For non-linguists, buying translations can be frustrating. Every document of the company is as important as the company itself. Would you put your business in the hands of an amateur? The answer is obvious and clear: no. The same thing happens with information. If you are considering translating your documents or your business material, you cannot leave that in the hands of an amateur.
But, what should I do to make sure I get a good translation?
The suggestions in this blog are aimed at reducing stress and helping you get the most out of your translation budget.
What language do your readers speak?
Spanish for clients in Madrid or in Mexico City? British or American English? Contact your foreign partners to find out precisely what is needed. Register is also important. German for doctors and medical personnel, or for healthcare consumers? Are you selling savings products to the general public or investment funds to financiers in Luxembourg?
Speak your readers’ language. Put yourself in their shoes, and zero in on how your products and services can serve their needs. Be concrete. Be specific. (The same applies to your source promotional materials, of course.)
Tell the translator what it’s for
A speech is not a web site. A sales brochure is not a catalog entry. A graph heading is not a directional sign. An article in The National Enquirer is not a prospectus for an Initial Public Offering. Style, pronounceability, word choice, phrasing and sentence length—all will vary, depending on where your text will appear and what you want it to achieve. An experienced translator will probably ask you for this information; make sure you know yourself.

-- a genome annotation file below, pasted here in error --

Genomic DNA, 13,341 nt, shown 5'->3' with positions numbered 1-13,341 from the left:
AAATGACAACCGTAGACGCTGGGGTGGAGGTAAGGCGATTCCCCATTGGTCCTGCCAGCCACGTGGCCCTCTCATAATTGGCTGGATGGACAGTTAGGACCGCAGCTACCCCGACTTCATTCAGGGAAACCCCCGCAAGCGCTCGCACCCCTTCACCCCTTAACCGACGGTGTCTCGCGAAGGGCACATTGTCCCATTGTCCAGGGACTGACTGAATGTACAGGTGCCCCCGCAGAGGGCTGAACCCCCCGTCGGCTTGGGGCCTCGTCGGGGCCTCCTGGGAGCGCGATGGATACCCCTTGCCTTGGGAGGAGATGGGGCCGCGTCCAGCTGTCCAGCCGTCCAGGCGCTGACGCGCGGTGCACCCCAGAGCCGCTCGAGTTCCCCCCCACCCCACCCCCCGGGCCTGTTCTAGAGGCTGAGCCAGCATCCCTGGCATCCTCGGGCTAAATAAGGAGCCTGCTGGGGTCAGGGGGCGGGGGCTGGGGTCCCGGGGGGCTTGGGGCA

Be sure to tell your translators what your text is for, so that they can prepare a foreign-language version with maximum impact for that particular audience and medium.
Our new Online Quoting System allows you to get a free quote for your translation in just minutes. Get a quote for your translations by clicking HERE.
At IEB Translation Services, more than 12 million words are translated annually. English, Spanish, German, Italian, French, Portuguese and Asian and Arabic languages; all of them in all their combinations.